This Is What They Were Afraid Of — Iraqis Use ‘Sue The Saudis’ 9/11 Bill To Sue US For 2003 Invasion

The warmongers in the US government have just had their fears realized as Iraq plans to use the Justice Against Sponsors of Terrorism Act (JASTA), aka Sue the Saudis Bill, to demand compensation for the US invasion of Iraq.

Last month, the U.S. House of Representatives, following the lead of the Senate, passed a bill allowing Americans to sue Saudi Arabia over 9/11. When the bill made it to the President’s desk, however, Obama quickly showed his loyalty to Saudi Arabia and vetoed it. However, that was only the beginning of the rollercoaster.

Days after his despicable veto, the Senate stepped up and overwhelmingly voted to override it.
The reason the for the veto was obvious as this bill would, in theory, open up a venue and allow lawsuits against the U.S. for alleged sponsorship of terrorist activities in their own countries – a Pandora’s Box that President Obama, and the CIA most certainly do not want to open with the world watching. However, it appears, for now, that Pandora’s Box is open.

The lobbyist group Arab Project in Iraq now sees their opportunity to ask for compensation from the United States over violations by US forces following the invasion of Iraq that saw the toppling of late President Saddam Hussein in 2003, according to a report from Al-Arabiya News.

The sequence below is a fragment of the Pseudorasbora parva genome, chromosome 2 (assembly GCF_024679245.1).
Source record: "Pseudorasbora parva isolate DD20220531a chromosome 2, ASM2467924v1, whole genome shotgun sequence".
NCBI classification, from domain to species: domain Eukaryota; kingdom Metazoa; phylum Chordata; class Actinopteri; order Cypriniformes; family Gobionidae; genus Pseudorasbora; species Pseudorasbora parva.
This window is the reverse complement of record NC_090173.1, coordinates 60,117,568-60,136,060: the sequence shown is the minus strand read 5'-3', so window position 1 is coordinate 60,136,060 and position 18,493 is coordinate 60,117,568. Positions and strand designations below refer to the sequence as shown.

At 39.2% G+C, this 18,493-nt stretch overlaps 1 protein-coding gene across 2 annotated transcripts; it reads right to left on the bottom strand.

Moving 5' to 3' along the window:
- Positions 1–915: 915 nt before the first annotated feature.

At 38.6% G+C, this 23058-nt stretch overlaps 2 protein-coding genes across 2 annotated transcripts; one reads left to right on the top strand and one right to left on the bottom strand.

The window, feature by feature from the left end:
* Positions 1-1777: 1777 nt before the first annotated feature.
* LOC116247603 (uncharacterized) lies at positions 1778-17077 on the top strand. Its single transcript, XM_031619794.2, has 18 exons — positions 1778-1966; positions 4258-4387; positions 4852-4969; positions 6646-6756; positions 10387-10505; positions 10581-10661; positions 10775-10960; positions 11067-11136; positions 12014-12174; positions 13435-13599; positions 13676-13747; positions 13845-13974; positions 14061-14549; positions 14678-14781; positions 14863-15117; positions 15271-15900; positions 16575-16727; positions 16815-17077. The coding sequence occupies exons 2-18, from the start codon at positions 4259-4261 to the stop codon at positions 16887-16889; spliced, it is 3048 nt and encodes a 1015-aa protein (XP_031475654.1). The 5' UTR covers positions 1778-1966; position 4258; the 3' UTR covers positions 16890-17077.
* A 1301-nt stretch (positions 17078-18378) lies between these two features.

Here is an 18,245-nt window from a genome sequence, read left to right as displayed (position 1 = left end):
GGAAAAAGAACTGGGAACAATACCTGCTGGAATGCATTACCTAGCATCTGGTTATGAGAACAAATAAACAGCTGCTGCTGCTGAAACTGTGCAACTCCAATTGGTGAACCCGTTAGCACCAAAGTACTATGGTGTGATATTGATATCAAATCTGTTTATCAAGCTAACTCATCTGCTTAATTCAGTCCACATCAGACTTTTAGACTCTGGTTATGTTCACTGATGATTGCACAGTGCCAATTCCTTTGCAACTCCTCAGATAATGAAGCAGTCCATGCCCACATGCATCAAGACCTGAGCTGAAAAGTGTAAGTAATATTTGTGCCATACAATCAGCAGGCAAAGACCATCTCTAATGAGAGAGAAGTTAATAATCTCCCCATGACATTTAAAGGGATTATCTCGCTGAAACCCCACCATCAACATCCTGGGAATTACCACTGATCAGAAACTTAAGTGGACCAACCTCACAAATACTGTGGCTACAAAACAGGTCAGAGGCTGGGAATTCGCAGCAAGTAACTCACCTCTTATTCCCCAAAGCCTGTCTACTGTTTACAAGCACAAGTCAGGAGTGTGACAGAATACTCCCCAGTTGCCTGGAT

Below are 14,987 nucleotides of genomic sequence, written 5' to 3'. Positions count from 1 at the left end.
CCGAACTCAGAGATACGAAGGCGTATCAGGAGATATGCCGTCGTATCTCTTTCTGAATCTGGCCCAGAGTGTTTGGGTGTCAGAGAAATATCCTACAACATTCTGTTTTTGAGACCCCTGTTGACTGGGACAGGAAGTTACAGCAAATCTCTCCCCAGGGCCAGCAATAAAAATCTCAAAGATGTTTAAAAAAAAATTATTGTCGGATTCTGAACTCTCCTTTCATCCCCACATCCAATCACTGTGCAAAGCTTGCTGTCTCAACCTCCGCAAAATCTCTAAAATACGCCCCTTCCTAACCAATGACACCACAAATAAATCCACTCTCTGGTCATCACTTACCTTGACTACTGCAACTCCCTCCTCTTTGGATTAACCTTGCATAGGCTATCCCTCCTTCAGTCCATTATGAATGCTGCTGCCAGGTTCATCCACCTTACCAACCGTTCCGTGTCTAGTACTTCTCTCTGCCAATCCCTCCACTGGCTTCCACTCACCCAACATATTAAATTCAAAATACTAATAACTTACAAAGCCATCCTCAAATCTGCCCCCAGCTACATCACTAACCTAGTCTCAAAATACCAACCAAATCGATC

The group is pushing for “a full-fledged investigation over the killing of civilians targets, loss of properties and individuals who suffered torture and other mistreatment on the hand of US forces.”

While many states have criticized JASTA for its potential of eroding the principle of sovereign immunity and changing international law, this immunity has been used by Saudi Arabia, who was found to have aided and abetted the 9/11 highjackers, to shield themselves from any and all accountability.

The lobbyist group Arab Project in Iraq is the first to take advantage of this bill against the US, but the implications for further accountability for unjust wars are only beginning to be realized.
Former Sen. Larry Pressler, defendant in a U.S. court on charges of terrorism in Vietnam, fear mongered last week that this bill could make him vulnerable for the illegal and murderous Vietnam war. Pressler explained his concern in an op-ed at the Hill. 

As a Vietnam combat veteran, I could almost certainly be sued by the Vietnamese government or by a Vietnamese citizen. The Gulf War, Iraq War and Afghanistan War veterans are more protected by constitutional congressional actions, but we Vietnam veterans will be raw targets if Americans can sue Saudi Arabia.
Instead of questioning the nature of illegal wars themselves, this former senator, and many like him, want to hide behind the protection of the very state who waged that war.

If you kill innocent people — you deserve no immunity.